Asia Watch: Choice of necessity
Sep 4, 2018 | Michael Shannon
In an election that will feature the same contenders as last time, Indonesian President Joko Widodo and opponent Prabowo Subianto both waited until the August 10 deadline to surprise many with their choice of presidential running mates.
It could be said that a surprise is no surprise in Indonesian politics – renowned for its complex behind-the-scenes horse-trading – but both contenders chose running mates who address their perceived vulnerabilities. For “Jokowi”, it’s Islamic bona fides; for Prabowo, it’s youth appeal and money.
Jokowi had been widely expected to name Mohammad Mahfud, popularly known as Mahfud MD, the former chief justice of the Constitutional Court and a highly respected academic. Instead, to the bewilderment of many supporters, he chose Ma’ruf Amin, the supreme leader of the central board of Nahdlatul Ulama (NU) the major Sunni organisation in the country, and chairman of the Indonesia Ulema Council (MUI), the country’s top Islamic clerical body, which helps shape government policy in Islamic matters. Its board comprises representatives of all of the country’s Sunni Muslim organisations.
The 75-year old cleric has a long history in religious and political affairs, going back to the birth of president Suharto’s New Order era in the early 1970s, including stints in local and national legislatures for the Islam-oriented United Development (PPP) and National Awakening (PKB) parties, as well as serving as an adviser to the late President Abdurrahman Wahid (1999-2001).
However, Ma’ruf came on to the MUI in the mid-2000s as then-President Susilo Bambang Yudhoyono (SBY) elevated the body to pre-eminence – a role which saw the MUI issue an edict in 2005 against secularism, pluralism and liberalism; an inflammatory 2008 fatwa banning the teachings of the Muslim sect Ahmadiyah; as well as edicts against pornography, Valentines Day and even opposing Muslims attending Christmas celebrations. As MUI chairman (since 2015), Ma’ruf was a prosecution witness in the blasphemy trial last year that sent ethnic-Chinese Christian former Jakarta governor and staunch Jokowi ally, Basuki “Ahok” Tjahaja Purnama, to prison for two years.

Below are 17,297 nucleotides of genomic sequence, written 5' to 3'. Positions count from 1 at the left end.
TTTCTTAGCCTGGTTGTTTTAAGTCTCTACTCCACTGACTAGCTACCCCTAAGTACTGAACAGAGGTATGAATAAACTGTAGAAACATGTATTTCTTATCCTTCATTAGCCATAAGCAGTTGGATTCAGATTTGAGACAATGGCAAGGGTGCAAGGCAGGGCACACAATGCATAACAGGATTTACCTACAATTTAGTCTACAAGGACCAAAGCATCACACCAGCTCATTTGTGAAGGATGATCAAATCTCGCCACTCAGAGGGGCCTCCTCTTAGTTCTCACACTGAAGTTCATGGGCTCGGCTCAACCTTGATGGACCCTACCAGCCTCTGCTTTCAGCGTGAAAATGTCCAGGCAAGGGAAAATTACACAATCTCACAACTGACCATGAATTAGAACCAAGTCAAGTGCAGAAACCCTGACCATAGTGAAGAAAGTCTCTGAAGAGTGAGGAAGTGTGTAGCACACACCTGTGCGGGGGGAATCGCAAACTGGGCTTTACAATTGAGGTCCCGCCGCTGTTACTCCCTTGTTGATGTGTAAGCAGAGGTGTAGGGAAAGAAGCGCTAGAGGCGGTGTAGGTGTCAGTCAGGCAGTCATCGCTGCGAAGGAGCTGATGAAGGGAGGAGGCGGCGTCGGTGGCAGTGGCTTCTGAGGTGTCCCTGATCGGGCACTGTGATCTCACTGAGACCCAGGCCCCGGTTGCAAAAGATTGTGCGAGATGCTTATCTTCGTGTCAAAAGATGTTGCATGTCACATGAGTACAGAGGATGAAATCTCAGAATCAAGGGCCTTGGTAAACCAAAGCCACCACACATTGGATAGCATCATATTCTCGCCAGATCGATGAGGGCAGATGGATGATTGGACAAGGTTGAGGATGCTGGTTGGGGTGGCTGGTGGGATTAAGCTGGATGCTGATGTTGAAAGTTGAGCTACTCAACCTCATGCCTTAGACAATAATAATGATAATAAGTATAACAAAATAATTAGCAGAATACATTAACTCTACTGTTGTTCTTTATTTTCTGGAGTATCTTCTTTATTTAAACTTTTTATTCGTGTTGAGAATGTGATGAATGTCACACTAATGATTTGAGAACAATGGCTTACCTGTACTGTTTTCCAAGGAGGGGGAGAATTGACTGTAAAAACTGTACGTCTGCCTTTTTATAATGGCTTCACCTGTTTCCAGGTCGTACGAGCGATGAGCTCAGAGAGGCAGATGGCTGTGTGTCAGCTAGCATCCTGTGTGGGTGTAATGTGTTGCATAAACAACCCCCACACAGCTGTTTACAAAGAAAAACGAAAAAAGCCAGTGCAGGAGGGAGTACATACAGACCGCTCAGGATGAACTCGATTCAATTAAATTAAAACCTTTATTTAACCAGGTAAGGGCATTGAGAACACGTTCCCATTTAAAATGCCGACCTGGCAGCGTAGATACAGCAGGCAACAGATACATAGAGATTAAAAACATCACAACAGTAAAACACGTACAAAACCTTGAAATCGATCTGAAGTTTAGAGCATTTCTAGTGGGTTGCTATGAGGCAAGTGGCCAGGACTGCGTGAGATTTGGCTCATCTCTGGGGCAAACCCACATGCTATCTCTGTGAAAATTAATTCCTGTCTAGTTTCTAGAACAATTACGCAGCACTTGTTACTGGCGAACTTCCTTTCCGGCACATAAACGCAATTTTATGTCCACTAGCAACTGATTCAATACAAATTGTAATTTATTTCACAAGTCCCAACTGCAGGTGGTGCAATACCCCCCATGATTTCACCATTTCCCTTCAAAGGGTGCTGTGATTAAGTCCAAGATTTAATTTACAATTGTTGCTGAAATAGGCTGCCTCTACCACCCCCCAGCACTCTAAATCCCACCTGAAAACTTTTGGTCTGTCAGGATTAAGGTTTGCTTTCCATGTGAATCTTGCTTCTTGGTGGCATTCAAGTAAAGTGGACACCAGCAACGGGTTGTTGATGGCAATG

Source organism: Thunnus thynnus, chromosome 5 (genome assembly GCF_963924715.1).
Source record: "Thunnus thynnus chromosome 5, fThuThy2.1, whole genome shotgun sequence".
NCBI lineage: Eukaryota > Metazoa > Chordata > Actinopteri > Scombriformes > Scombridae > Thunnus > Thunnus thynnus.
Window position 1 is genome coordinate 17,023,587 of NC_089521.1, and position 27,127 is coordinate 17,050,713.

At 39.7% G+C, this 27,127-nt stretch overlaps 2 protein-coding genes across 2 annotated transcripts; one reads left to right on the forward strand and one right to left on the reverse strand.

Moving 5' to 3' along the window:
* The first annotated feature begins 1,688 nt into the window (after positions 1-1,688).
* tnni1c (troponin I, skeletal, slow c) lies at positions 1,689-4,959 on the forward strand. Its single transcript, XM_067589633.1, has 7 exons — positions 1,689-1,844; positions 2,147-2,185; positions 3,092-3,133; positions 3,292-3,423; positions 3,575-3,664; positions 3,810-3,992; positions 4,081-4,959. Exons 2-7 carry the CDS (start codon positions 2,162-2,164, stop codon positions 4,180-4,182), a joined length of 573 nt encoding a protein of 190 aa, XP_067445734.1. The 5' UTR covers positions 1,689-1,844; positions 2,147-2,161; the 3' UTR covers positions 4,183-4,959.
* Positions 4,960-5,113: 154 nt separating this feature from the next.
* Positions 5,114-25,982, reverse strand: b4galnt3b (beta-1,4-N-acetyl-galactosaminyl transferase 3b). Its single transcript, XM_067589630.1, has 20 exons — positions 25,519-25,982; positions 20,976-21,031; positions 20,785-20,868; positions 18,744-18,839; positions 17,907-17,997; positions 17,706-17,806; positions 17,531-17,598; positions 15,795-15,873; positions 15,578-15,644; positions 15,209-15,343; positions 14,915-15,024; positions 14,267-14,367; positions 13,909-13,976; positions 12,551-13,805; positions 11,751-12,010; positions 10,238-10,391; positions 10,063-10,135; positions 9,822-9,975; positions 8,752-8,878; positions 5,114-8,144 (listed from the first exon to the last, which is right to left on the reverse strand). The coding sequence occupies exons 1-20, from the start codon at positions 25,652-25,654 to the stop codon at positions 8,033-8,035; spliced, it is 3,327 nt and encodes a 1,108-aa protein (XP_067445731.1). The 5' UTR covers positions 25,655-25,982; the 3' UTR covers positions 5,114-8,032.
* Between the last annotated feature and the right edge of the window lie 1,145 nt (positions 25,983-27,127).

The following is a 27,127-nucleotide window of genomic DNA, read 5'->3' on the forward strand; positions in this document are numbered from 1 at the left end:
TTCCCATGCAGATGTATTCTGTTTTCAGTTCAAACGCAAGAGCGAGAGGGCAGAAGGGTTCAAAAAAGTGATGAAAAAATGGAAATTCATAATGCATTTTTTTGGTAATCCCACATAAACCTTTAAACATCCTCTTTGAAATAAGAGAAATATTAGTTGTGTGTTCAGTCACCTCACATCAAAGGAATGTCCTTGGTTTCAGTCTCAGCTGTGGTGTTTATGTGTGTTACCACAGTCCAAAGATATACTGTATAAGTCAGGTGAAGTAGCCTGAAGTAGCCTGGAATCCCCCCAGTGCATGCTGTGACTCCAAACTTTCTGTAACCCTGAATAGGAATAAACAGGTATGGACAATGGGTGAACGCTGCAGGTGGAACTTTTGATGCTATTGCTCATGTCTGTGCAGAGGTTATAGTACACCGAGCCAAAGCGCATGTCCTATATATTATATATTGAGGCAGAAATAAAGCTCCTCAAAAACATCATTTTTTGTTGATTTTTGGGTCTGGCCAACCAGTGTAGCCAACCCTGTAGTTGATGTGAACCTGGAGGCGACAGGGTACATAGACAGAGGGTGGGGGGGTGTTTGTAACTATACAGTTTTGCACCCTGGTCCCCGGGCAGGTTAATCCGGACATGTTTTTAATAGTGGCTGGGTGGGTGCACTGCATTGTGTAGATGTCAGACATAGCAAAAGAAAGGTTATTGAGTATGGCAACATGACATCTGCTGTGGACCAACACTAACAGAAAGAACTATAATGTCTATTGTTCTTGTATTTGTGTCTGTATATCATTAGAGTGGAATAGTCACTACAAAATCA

There has long been a whispering campaign that Jokowi is either not a Muslim or not a very good one. It appears that coalition considerations forced his hand, particularly pressure from the PKB, the NU’s unofficial political arm. The day before the announcement, NU executive Robikin Emhas stated that “If the vice presidential candidate is not from among the NU’s ranks, then the [NU followers] will feel no moral responsibility to help [Jokowi] win.”
Meanwhile, Prabowo has paired up with onetime playboy turned newly devout Muslim, Sandiaga Uno, who left his lucrative career as a business magnate to become deputy Jakarta governor in a 2017 race that was defined by bitter Islamic opposition to the sitting governor Ahok.
Sandiaga was educated in private Christian institutions in Indonesia and later at George Washington University in the United States. Now 49, the avid marathon runner has the youth appeal that Prabowo conspicuously lacks – a major consideration in a country in which nearly half the population is aged less than 30.
With his history in banking and resource companies, Sandiaga is one of Indonesia’s richest businessmen and has already declared a willingness to provide funds for the campaign. Claims have been made that he effectively bought his way onto the ticket by pledging to give Rp500 billion (US$34.6 million) to each of the two Islamic parties backing Prabowo, the National Mandate Party (PAN) and the hardline Prosperous Justice Party (PKS).
Financially crippled by the fortune he spent in the 2014 race, Prabowo has often acknowledged he is short of funds to mount a credible challenge to Jokowi. His businessman brother, Hashim Djojohadikusumo, is reportedly unwilling to repeat the financier role he played in 2014; while media tycoon Hary Tanoesoedibjo deserted him last year for Jokowi’s camp.
The availability of Sandiaga enabled Prabowo to rebuff a push by the Democratic party and former President Yudhoyono to place his 39-year old son Agus Harimurti Yudhoyono (AHY) on the ticket. SBY, too, promised money and political clout but evidently not enough to overcome the memory of AHY’s lacklustre third place in the Jakarta gubernatorial race last year.
The strained personal history between Prabowo and SBY cannot be discounted. As chief of staff for territorial affairs in 1998, SBY sat on the panel that drummed Prabowo out of the armed forces for alleged insubordination following former president Suharto’s fall from power.
It’s no surprise that both candidates have sought to secure their flanks in an election season likely to be fanned by social media storms. Indonesia now has 79 million active social media users. Nearly 90% of these are below the age of 34. This, in a climate identified by ongoing surveys as increasingly intolerant, featuring widespread politicisation of religion and race, mutual disbelief, and discrimination against and persecution of minorities.